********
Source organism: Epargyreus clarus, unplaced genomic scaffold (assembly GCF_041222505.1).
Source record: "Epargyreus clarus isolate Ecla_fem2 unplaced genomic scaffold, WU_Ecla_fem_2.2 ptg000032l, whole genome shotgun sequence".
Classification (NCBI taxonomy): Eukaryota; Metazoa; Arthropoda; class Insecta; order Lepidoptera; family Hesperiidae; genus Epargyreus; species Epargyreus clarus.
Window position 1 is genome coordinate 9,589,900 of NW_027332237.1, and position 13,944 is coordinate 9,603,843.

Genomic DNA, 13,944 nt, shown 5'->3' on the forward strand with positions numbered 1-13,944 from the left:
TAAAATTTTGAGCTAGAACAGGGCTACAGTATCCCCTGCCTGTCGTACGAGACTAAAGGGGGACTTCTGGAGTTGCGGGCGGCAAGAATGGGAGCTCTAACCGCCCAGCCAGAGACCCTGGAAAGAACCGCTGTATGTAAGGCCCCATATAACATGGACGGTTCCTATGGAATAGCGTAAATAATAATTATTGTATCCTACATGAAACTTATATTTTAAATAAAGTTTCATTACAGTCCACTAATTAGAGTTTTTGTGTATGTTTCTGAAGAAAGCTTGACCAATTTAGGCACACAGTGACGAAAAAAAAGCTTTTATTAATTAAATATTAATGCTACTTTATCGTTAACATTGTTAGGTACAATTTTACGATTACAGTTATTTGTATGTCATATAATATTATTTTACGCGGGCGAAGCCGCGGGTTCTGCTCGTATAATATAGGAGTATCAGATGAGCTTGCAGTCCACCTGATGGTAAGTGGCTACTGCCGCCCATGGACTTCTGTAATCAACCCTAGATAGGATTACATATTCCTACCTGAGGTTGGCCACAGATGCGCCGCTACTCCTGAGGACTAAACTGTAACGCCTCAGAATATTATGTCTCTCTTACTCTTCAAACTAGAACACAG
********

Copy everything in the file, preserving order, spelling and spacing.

Source organism: Epargyreus clarus, unplaced genomic scaffold (assembly GCF_041222505.1).
Source record: "Epargyreus clarus isolate Ecla_fem2 unplaced genomic scaffold, WU_Ecla_fem_2.2 ptg000032l, whole genome shotgun sequence".
Classification (NCBI taxonomy): Eukaryota; Metazoa; Arthropoda; class Insecta; order Lepidoptera; family Hesperiidae; genus Epargyreus; species Epargyreus clarus.
Window position 1 is genome coordinate 9,589,900 of NW_027332237.1, and position 13,944 is coordinate 9,603,843.

Genomic DNA, 13,944 nt, shown 5'->3' on the forward strand with positions numbered 1-13,944 from the left:
TAAAATTTTGAGCTAGAACAGGGCTACAGTATCCCCTGCCTGTCGTACGAGACTAAAGGGGGACTTCTGGAGTTGCGGGCGGCAAGAATGGGAGCTCTAACCGCCCAGCCAGAGACCCTGGAAAGAACCGCTGTATGTAAGGCCCCATATAACATGGACGGTTCCTATGGAATAGCGTAAATAATAATTATTGTATCCTACATGAAACTTATATTTTAAATAAAGTTTCATTACAGTCCACTAATTAGAGTTTTTGTGTATGTTTCTGAAGAAAGCTTGACCAATTTAGGCACACAGTGACGAAAAAAAAGCTTTTATTAATTAAATATTAATGCTACTTTATCGTTAACATTGTTAGGTACAATTTTACGATTACAGTTATTTGTATGTCATATAATATTATTTTACGCGGGCGAAGCCGCGGGTTCTGCTCGTATAATATAGGAGTATCAGATGAGCTTGCAGTCCACCTGATGGTAAGTGGCTACTGCCGCCCATGGACTTCTGTAATCAACCCTAGATAGGATTACATATTCCTACCTGAGGTTGGCCACAGATGCGCCGCTACTCCTGAGGACTAAACTGTAACGCCTCAGAATATTATGTCTCTCTTACTCTTCAAACTAGAACACAG